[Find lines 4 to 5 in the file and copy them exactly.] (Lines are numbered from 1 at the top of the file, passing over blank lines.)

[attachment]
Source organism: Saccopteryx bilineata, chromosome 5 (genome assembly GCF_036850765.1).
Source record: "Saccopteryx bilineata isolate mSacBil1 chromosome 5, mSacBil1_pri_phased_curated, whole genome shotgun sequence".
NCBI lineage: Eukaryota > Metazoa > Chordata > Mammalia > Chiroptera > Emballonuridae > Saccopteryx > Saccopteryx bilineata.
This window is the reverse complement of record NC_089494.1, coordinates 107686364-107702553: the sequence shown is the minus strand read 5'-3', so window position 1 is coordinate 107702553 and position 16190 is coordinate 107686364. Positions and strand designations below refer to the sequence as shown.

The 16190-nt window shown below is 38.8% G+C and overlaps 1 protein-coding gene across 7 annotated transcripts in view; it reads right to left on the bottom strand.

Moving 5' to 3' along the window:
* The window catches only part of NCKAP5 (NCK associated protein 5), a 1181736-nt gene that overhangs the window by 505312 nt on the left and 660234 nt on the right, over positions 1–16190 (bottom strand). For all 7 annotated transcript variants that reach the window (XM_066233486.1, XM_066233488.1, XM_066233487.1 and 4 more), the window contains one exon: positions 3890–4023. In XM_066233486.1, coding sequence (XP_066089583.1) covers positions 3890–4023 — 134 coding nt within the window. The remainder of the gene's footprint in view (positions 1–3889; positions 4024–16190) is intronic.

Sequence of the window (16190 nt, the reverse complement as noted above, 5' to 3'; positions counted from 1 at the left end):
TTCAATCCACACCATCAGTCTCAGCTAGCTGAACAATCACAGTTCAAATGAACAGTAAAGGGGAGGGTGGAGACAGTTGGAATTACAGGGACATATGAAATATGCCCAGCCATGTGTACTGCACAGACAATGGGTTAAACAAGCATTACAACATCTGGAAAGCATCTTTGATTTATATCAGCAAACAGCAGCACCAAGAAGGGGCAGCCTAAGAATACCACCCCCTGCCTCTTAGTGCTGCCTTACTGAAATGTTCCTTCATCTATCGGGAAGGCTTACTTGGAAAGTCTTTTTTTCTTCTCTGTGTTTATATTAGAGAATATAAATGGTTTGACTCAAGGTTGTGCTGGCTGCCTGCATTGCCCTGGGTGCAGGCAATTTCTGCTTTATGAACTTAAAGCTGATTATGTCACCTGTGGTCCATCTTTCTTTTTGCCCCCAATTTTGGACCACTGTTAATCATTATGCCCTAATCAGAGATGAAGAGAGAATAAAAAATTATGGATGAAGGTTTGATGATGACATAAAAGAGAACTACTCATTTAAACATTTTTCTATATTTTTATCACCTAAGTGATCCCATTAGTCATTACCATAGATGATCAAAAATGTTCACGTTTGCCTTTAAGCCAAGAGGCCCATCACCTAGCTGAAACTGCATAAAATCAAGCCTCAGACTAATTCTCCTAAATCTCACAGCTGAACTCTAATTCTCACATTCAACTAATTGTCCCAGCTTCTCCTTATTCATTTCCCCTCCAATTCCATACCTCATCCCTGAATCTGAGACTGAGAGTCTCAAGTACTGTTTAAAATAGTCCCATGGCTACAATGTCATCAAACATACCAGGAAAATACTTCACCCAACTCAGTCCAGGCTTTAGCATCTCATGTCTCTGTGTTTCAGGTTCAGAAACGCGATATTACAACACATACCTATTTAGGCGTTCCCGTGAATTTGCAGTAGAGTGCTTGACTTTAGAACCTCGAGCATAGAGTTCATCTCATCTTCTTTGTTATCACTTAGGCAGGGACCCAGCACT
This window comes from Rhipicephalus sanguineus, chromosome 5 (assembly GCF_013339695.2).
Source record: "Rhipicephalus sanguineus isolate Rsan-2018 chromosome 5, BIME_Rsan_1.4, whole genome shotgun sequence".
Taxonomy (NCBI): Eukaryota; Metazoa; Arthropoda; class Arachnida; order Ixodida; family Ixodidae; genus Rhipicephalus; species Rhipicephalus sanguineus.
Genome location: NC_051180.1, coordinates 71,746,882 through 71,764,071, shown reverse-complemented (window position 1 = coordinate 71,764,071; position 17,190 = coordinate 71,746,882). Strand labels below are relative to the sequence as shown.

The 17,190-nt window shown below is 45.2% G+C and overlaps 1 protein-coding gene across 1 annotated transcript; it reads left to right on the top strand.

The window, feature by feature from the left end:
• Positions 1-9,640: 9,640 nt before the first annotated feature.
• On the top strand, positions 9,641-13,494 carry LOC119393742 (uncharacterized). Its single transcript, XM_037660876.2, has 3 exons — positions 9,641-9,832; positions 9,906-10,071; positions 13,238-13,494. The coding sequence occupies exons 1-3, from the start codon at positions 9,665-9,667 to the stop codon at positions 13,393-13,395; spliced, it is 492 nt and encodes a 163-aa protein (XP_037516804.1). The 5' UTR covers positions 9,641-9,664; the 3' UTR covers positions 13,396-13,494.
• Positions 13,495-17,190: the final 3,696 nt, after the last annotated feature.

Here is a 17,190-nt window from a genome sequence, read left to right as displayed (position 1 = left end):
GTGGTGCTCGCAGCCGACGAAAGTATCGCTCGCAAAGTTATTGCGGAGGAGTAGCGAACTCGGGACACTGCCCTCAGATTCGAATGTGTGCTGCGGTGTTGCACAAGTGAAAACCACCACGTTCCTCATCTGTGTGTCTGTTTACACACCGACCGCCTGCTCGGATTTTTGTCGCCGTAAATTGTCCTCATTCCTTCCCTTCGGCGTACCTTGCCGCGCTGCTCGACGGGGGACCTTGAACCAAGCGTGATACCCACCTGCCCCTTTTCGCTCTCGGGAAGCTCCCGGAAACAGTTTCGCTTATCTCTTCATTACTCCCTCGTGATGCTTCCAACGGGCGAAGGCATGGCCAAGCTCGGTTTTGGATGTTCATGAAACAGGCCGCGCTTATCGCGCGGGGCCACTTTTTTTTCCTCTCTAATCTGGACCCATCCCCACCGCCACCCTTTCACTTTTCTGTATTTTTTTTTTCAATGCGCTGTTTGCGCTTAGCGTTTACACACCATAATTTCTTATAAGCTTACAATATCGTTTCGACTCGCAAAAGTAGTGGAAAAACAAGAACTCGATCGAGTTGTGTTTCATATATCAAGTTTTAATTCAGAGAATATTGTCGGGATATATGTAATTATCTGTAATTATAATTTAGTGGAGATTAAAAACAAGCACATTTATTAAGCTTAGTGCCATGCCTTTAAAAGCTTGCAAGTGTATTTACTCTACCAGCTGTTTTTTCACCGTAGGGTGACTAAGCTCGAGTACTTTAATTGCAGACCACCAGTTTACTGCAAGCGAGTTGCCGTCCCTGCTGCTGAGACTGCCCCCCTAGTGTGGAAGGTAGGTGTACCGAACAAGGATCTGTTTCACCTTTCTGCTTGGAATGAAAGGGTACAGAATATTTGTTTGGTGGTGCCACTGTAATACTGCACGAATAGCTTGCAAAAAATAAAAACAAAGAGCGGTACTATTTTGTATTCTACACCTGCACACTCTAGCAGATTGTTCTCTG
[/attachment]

This window is the reverse complement of record NC_089494.1, coordinates 107686364-107702553: the sequence shown is the minus strand read 5'-3', so window position 1 is coordinate 107702553 and position 16190 is coordinate 107686364. Positions and strand designations below refer to the sequence as shown.

The 16190-nt window shown below is 38.8% G+C and overlaps 1 protein-coding gene across 7 annotated transcripts in view; it reads right to left on the bottom strand.